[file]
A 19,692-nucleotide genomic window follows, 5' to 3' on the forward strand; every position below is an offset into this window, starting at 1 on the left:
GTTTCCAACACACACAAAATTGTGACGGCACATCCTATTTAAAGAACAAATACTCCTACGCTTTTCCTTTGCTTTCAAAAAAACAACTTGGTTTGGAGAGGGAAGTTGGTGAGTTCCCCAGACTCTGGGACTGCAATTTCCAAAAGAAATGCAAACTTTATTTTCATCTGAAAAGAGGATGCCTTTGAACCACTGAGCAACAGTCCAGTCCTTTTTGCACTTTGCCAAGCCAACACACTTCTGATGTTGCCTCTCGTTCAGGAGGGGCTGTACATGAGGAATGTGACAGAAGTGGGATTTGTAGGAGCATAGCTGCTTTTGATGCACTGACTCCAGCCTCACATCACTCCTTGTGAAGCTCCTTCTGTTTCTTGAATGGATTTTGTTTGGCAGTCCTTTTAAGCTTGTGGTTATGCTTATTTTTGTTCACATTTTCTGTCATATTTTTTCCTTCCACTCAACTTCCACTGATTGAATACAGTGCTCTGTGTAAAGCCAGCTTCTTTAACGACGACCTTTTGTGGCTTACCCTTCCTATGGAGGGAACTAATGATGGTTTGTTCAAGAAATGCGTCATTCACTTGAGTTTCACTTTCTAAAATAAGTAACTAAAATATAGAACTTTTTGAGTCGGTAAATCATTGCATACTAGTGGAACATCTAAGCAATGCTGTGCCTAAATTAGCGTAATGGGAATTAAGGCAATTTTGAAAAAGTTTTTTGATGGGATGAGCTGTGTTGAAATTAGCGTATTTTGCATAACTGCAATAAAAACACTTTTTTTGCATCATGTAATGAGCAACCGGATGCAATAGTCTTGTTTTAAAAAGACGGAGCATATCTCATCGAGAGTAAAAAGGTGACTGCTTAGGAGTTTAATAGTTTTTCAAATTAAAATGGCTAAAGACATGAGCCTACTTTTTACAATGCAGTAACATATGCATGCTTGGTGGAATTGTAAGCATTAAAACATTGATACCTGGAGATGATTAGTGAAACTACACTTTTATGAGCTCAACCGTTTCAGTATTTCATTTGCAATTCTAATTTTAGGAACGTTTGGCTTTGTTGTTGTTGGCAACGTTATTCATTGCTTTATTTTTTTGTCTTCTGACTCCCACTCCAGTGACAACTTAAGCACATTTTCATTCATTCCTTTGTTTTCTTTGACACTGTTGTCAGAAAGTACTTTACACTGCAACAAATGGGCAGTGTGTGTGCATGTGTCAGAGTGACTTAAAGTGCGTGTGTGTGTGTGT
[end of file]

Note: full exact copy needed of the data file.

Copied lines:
A 19,692-nucleotide genomic window follows, 5' to 3' on the forward strand; every position below is an offset into this window, starting at 1 on the left:
GTTTCCAACACACACAAAATTGTGACGGCACATCCTATTTAAAGAACAAATACTCCTACGCTTTTCCTTTGCTTTCAAAAAAACAACTTGGTTTGGAGAGGGAAGTTGGTGAGTTCCCCAGACTCTGGGACTGCAATTTCCAAAAGAAATGCAAACTTTATTTTCATCTGAAAAGAGGATGCCTTTGAACCACTGAGCAACAGTCCAGTCCTTTTTGCACTTTGCCAAGCCAACACACTTCTGATGTTGCCTCTCGTTCAGGAGGGGCTGTACATGAGGAATGTGACAGAAGTGGGATTTGTAGGAGCATAGCTGCTTTTGATGCACTGACTCCAGCCTCACATCACTCCTTGTGAAGCTCCTTCTGTTTCTTGAATGGATTTTGTTTGGCAGTCCTTTTAAGCTTGTGGTTATGCTTATTTTTGTTCACATTTTCTGTCATATTTTTTCCTTCCACTCAACTTCCACTGATTGAATACAGTGCTCTGTGTAAAGCCAGCTTCTTTAACGACGACCTTTTGTGGCTTACCCTTCCTATGGAGGGAACTAATGATGGTTTGTTCAAGAAATGCGTCATTCACTTGAGTTTCACTTTCTAAAATAAGTAACTAAAATATAGAACTTTTTGAGTCGGTAAATCATTGCATACTAGTGGAACATCTAAGCAATGCTGTGCCTAAATTAGCGTAATGGGAATTAAGGCAATTTTGAAAAAGTTTTTTGATGGGATGAGCTGTGTTGAAATTAGCGTATTTTGCATAACTGCAATAAAAACACTTTTTTTGCATCATGTAATGAGCAACCGGATGCAATAGTCTTGTTTTAAAAAGACGGAGCATATCTCATCGAGAGTAAAAAGGTGACTGCTTAGGAGTTTAATAGTTTTTCAAATTAAAATGGCTAAAGACATGAGCCTACTTTTTACAATGCAGTAACATATGCATGCTTGGTGGAATTGTAAGCATTAAAACATTGATACCTGGAGATGATTAGTGAAACTACACTTTTATGAGCTCAACCGTTTCAGTATTTCATTTGCAATTCTAATTTTAGGAACGTTTGGCTTTGTTGTTGTTGGCAACGTTATTCATTGCTTTATTTTTTTGTCTTCTGACTCCCACTCCAGTGACAACTTAAGCACATTTTCATTCATTCCTTTGTTTTCTTTGACACTGTTGTCAGAAAGTACTTTACACTGCAACAAATGGGCAGTGTGTGTGCATGTGTCAGAGTGACTTAAAGTGCGTGTGTGTGTGTGT